Environmental Site Assessments (ESAs) have been developed to evaluate environmental issues at any site previously used for commercial purposes. ESAs generally are performed in two stages, Phase I and Phase II, with remediation following if deemed necessary following the completion of both phases. Standards for the Phase I and Phase II ESAs have been established by the American Society for Testing and Materials (ASTM) to address the “All-Appropriate-Inquiry” (AAI) aspect to the Comprehensive Environmental Response, Compensation and Liability Act (CERCLA).
Phase I Environmental Site Assessments (ASTM E1527-13) typically consist of four tasks:
- Gathering information about past and present uses of the site;
- Inspection of the site by an environmental professional, usually accompanied by someone familiar with the property;
- Reviewing environmental files maintained by the site owner and regulatory agencies;
- Preparing a report that identifies existing and potential sources of contamination on the property.
The result of a Phase I ESA determines the need for further site investigation, i.e., the need for any type of environmental sampling and analysis or may indicate that further investigation is not warranted.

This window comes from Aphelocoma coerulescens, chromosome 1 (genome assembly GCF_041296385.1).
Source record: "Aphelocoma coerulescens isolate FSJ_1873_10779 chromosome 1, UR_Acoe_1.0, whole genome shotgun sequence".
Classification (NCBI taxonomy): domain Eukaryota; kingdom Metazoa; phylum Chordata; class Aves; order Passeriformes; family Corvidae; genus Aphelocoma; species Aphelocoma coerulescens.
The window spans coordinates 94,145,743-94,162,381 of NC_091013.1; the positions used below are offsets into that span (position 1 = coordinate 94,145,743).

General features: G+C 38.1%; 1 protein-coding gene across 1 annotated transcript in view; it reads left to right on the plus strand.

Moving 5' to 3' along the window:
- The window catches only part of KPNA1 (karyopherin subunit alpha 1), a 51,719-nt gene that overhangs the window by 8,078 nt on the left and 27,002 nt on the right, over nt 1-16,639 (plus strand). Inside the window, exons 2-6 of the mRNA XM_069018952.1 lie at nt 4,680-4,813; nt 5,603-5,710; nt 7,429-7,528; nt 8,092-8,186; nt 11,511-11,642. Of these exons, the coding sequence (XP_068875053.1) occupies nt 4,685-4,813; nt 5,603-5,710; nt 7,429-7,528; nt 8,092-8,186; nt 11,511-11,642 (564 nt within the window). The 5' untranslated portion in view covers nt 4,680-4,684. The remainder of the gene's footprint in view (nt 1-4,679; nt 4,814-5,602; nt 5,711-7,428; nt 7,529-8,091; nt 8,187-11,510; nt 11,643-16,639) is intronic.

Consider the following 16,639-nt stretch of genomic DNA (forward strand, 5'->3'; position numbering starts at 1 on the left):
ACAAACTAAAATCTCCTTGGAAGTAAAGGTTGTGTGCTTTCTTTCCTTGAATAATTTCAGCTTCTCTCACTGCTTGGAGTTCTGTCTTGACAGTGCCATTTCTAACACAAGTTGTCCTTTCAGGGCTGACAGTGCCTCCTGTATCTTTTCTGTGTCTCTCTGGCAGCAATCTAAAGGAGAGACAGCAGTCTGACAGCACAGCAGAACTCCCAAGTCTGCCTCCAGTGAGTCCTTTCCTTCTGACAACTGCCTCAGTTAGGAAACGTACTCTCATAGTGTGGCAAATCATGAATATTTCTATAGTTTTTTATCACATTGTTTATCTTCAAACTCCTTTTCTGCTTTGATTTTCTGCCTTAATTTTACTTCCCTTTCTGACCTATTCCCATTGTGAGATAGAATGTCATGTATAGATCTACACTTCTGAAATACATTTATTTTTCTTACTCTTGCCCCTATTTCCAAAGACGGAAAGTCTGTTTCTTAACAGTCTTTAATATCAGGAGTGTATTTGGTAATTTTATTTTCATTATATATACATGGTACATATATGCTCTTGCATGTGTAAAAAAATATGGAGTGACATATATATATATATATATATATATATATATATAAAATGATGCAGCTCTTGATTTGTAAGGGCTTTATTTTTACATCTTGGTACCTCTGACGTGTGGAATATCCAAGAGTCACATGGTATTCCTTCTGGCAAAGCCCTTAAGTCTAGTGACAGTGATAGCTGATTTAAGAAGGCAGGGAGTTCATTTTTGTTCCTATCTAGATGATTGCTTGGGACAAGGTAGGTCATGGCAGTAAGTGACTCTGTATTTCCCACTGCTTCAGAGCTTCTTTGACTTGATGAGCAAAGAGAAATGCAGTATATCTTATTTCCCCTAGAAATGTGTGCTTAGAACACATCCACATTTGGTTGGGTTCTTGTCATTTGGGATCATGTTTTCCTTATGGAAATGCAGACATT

Phase II Environmental Site Assessments (ASTM E1903-11) focus on gathering specific information as required about the property and can include the following tasks:
- Surface and subsurface soil sampling, groundwater and surface water sampling, soil vapor sampling (along with laboratory analysis), sediment sampling, collection of plant or aquatic species samples;
- Above/underground storage tank content and tightness testing, asbestos containing material (ACM) sampling, PCB sampling and identification, geomagnetic or geophysical surveys;
- Directly measuring conditions such as noise levels or radiation;
- Using environmental fate or transportation models to evaluate the potential migration of the contamination.
The result of a Phase II ESA is the determination of the need for a work plan for cleanup and may also allow the determination of whether conditions or events at the site are causing or likely to cause adverse effects and will require notification to the appropriate regulatory authority.